With the Royal connection, a frequent and very popular member of the club was none other than Queen Victoria’s grandson, and heir apparent, Albert Victor, who took the name of her grandmother, Victoria as her feminine name.

Most evenings when one arrived, you spent time relaxing, chatting and getting aquatinted with each other, while imbibing your favourite beverage of course. Later in the night the lights were doused. You could either go upstairs with the person you’d already chosen or advance on one of the young lads employed as waiters. It was considered part of the job, and they were told not to refuse any advances! Much like the professions of today, their main income came from tips and not just from serving drinks.

Such a place could not last forever. The police raided it after some years in operation and shut it down. With it being England, the entrenched class system made sure those upper crust gents were able to scoot to other parts of the world for a time until the furor died down.

As we all know, this need to be feminine doesn’t just go away. I wonder about all the other “gents.” Did the club start up again, but with a little less fanfare perhaps?
I could not find any reports whereby the Queen knew of this particular dalliance of his, but she was certainly well informed of his rather promiscuous nature with men and women. The Queen felt the future of the Crown was at stake and to this end she decided Albert needed a good wife to provide the country with the next generation of heirs, and to provide him with some much needed respectability.

After scouring the European nobility, she found an attractive, eligible young noble woman to marry him, however, she refused! It was on to her second choice, who agreed to marry the Prince. It was hoped that she would be able to bring him into line.

It was not to be, as he passed away of a respiratory illness a few months before the nuptials.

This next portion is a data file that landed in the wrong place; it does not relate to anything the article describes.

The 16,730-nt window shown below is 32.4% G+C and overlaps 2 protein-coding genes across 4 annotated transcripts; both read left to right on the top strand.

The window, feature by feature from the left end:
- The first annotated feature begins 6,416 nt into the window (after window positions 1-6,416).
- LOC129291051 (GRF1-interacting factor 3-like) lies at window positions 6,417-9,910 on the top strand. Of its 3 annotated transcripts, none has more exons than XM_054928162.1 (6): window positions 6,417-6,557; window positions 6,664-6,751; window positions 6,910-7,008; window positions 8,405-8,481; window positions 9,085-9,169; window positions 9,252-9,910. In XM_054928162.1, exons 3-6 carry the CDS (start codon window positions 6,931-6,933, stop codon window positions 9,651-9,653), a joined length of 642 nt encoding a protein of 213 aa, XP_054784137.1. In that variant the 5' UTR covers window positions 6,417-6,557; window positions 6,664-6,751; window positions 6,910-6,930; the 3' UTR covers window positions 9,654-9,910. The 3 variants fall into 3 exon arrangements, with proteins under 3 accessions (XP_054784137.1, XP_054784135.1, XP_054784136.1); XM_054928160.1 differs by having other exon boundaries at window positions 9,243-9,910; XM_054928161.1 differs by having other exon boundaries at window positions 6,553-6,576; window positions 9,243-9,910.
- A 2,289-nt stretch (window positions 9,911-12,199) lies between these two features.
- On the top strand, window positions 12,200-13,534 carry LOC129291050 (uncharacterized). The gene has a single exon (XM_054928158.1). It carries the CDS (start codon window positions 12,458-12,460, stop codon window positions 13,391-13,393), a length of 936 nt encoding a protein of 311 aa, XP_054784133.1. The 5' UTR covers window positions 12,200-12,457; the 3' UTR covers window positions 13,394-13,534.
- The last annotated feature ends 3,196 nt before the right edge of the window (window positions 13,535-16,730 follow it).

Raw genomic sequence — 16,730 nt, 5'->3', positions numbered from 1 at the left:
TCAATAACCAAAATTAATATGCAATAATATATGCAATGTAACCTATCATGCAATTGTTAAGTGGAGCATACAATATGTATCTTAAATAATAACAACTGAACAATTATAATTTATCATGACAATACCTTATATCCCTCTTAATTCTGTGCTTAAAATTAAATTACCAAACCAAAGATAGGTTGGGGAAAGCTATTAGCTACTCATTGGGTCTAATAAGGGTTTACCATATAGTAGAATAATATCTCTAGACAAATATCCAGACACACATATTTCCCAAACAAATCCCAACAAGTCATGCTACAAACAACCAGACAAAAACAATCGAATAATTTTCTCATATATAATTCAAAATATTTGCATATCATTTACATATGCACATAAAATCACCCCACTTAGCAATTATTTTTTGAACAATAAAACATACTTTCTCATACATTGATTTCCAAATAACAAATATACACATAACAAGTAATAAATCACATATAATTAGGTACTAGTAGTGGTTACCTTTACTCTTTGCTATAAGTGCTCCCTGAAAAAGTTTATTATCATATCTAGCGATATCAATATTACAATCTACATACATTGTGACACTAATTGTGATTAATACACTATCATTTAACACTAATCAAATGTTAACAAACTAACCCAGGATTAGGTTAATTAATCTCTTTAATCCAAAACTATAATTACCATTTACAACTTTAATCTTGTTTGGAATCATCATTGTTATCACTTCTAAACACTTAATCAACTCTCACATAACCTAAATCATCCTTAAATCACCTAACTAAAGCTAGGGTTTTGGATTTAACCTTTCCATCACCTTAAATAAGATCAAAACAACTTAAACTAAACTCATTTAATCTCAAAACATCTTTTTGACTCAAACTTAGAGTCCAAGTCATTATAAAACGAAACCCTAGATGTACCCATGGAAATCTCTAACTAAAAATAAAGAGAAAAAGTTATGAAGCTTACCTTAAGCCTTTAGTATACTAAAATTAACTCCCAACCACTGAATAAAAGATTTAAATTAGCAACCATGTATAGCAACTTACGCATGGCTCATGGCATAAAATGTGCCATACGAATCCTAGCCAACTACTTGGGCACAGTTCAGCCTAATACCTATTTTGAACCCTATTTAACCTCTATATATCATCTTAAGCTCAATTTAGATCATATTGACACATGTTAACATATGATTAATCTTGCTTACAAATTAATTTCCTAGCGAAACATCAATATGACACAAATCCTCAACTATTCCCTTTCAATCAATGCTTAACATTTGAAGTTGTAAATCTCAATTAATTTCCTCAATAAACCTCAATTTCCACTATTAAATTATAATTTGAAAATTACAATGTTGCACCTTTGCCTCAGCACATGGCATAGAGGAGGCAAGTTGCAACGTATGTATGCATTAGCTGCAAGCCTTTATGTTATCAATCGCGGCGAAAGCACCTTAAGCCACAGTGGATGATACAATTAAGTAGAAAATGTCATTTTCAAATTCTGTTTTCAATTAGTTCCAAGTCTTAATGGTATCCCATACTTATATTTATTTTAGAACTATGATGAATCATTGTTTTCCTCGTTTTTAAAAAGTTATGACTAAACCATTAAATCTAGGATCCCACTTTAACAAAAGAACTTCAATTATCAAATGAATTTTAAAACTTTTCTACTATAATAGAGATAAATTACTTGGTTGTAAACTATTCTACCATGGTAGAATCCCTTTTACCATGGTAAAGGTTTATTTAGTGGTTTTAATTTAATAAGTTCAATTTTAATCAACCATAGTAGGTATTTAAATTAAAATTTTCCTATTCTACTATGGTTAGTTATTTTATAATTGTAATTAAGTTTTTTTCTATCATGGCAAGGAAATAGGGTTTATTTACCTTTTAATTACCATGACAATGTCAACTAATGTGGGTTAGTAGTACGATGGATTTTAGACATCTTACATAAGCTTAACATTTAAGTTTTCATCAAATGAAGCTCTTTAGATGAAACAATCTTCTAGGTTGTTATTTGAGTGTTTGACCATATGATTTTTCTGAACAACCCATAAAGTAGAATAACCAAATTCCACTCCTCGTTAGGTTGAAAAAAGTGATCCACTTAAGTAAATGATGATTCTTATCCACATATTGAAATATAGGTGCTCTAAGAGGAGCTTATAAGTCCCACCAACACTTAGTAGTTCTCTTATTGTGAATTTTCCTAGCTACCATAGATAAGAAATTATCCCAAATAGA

Being of a practical nature, the Queen didn’t want all of her hard work to go to waste, so she decided the next son would make a good husband for this lovely young lady, and he agreed.

That young woman would become the grandmother of the current Queen of England.

I find this story fascinating; can you imagine if this happened now? What if one of the current Princes were to be found going out en femme today. Even though we are in a much more enlightened age, I’m sure quite a scandal would ensue. What do you think?

What do you think might have happened if Albert Victor had not passed on and inherited the
throne? A crossdressing monarch?

Picture yourself living in Victorian England, would you have dressed up and gone out even if you didn’t have the means to join the Hundred Guineas Club?

 

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Aremi Jordan
4 months ago

Hello Amy!

It is a very fascinating story.
From my point of view, and it is a criticism and I hope you do not take it the wrong way, the report is so vivid and well written that it is as if I had been watching it and even, in some parts it was as if I had been there watching the afternoons that you mention. 
I hope you keep writing more articles like this. 
I will follow your writings with more attention. 
Kisses, AremiJ
Marie Chandler
Baroness
Active Member
4 months ago

Amy, I love reading about crossdressing history and this is so interesting! I’ve never come across the Hundred Guineas Club in my personal research. Very well written and thank you for sharing!

Jenny Thigh High
Active Member
4 months ago

That’s a terrific article, And yes, I would have joined the club 🙂 If I didn’t have the money, I would have broken in thru the back window.

I had read that about Prince Albert previously – that he liked to dress and may have been gay.

Much has been speculated about him – some even thought he may have been Jack the Ripper LOL. Handsome fellow though – I would have loved to have been his “bride” 🙂

Mona
Duchess
Trusted Member
4 months ago

Thanks for sharing such an intriguing story with us, Amy.

Mona
Duchess
Trusted Member
4 months ago
Reply to  Amy Myers

Just noticed this line: “Much like the professions of today, their main income came from tips” Indeed (enough said).

Petra Jonson
3 months ago

This is absolutely fascinating. Thank you, Amy, for this history lesson on our femme culture. I’ll have to resurrect a Hundred Guineas Club, albeit a more affordable one!